January 29, 2013

Priceless West African manuscripts destroyed in Timbuktu; Also a human being or two


Tuareg nationalists from Northern Mali. You can tell them apart from their Islamist allies by the headwraps, and because they are not surrounded by flaming irreplaceable manuscripts.

Whatever you may think about the politics of the French (and British and U.S.) military intervention in Mali, the latest news out of recently re-taken northern capital Timbuktu is a tragedy. Two libraries housing manuscripts — most dating from the 14th through 16th centuries — were burned by retreating Islamist militia forces. It is such a loss, in fact, that reaction is drowning out other tragedies.

As French and Malian forces moved into the city Monday and Tuesday, reports were still spotty. One detail that was carried by both the Times and the Guardian came by way of Timbuktu’s mayor Hallé Ousmani Cissé, exiled for the past ten months in Bamako to the South. He reports that he’s has news from a civilian fleeing the city days earlier that in addition to destroying the city’s many Sufi shrines, militants first slept in, and then put fire to, an older library and the Ahmad Babu Institute, built in 2009 to undertake the scanning and restoration of the region’s unique archive of manuscripts.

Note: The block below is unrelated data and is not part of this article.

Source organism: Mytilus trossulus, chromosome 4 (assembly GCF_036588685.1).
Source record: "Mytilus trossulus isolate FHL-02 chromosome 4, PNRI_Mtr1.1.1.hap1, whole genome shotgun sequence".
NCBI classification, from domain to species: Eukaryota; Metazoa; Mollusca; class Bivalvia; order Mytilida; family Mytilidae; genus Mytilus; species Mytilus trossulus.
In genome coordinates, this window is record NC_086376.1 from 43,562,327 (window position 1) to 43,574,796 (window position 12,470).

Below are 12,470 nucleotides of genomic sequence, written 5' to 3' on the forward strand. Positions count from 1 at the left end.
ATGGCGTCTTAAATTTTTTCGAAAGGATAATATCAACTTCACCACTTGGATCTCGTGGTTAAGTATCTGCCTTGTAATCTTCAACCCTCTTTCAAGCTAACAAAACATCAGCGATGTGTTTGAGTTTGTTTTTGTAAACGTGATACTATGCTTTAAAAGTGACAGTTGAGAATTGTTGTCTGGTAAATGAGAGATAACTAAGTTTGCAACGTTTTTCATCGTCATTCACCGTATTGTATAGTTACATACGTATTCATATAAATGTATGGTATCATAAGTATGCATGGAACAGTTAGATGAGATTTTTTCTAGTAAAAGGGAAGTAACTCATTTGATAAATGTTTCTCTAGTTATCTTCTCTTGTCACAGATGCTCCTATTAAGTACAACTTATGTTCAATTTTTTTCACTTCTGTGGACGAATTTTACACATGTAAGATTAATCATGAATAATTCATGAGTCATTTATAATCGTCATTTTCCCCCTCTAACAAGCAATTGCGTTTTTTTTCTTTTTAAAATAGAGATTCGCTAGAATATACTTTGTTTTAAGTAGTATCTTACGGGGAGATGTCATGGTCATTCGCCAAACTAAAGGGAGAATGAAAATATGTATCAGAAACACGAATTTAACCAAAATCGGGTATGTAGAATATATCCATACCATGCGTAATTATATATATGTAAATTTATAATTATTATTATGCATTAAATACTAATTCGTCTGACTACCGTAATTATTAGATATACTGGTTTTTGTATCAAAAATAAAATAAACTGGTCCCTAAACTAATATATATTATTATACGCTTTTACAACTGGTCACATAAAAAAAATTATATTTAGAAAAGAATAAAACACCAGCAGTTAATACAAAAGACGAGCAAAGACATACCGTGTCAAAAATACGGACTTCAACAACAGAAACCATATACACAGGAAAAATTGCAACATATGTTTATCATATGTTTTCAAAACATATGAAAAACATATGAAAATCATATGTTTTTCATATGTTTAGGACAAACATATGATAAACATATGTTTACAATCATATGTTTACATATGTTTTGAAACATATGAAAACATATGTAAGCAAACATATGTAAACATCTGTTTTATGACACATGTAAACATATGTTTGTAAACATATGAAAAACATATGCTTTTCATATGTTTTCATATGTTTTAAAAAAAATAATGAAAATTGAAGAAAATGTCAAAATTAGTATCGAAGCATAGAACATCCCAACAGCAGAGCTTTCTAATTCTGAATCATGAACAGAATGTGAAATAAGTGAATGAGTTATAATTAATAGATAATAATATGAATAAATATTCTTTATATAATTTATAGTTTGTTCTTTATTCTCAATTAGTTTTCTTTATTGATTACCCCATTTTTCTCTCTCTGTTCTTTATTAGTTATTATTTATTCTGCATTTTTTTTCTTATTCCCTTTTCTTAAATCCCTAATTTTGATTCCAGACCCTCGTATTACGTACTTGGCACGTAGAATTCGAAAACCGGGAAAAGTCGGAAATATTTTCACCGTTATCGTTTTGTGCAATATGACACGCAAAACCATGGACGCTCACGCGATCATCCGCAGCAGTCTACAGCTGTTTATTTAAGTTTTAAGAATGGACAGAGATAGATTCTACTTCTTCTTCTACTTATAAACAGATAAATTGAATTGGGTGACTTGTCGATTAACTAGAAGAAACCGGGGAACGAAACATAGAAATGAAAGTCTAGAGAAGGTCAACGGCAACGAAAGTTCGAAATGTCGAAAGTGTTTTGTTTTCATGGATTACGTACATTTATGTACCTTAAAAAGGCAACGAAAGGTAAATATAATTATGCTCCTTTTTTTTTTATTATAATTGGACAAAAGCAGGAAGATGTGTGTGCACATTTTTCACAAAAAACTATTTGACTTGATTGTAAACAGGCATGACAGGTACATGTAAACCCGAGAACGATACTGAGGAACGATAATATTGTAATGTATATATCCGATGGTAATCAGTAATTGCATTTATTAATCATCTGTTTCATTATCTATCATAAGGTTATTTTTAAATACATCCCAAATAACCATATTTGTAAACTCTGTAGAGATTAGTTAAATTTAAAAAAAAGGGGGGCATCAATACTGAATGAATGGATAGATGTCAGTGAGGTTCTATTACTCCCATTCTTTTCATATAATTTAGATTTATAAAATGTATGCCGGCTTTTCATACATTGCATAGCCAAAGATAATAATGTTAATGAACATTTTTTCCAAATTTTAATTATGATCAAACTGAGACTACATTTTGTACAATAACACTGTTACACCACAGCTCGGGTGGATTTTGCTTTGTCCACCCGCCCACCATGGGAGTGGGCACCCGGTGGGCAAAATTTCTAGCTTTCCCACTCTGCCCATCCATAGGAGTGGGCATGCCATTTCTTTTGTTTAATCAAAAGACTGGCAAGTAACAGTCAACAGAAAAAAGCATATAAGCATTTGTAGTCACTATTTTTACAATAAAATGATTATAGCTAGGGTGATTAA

From the Guardian:

The vast majority of the texts were written in Arabic. A few were in African languages, such as Songhai, Tamashek and Bambara. There was even one in Hebrew. They covered a diverse range of topics including astronomy, poetry, music, medicine and women’s rights. The oldest dated from 1204.

The Guardian piece on the burning of the libraries has been widely disseminated online — far more than other articles in their extensive coverage of the conflict — and has a long and vituperative comment thread. The caliber of commentary in response to the article is … predictable. It is a peculiarity of online discourse that incidents of book burning tend to inspire near-illiterate levels of vitriol. And that’s not all bad. There really are few more immediately risible crimes. Essop Pahad, chairman of the South African Manuscripts project, sums up the reaction most eloquently:

“The manuscripts gave you such a fantastic feeling of the history of this continent. They made you proud to be African. Especially in a context where you’re told that Africa has no history because of colonialism and all that. Some are in private hands but the fact is these have been destroyed and it’s an absolute tragedy.”

He added: “It’s one of our greatest cultural treasure houses. It’s also one of the great treasure houses of Islamic history. The writings are so forward-looking on marriage, on trade, on all sorts of things. If the libraries are destroyed then a very important part of African and world history are gone. I’m so terribly upset at hearing what’s happened. I can’t think of anything more terrible.”

Perhaps I can help. If I could point Mr. Pahad back to an earlier sentence in the same Guardian article in which he is quoted, about the retreat of the militia:

“There was one guy who was celebrating in the street and they killed him.”



Dustin Kurtz is the marketing manager of Melville House, and a former bookseller.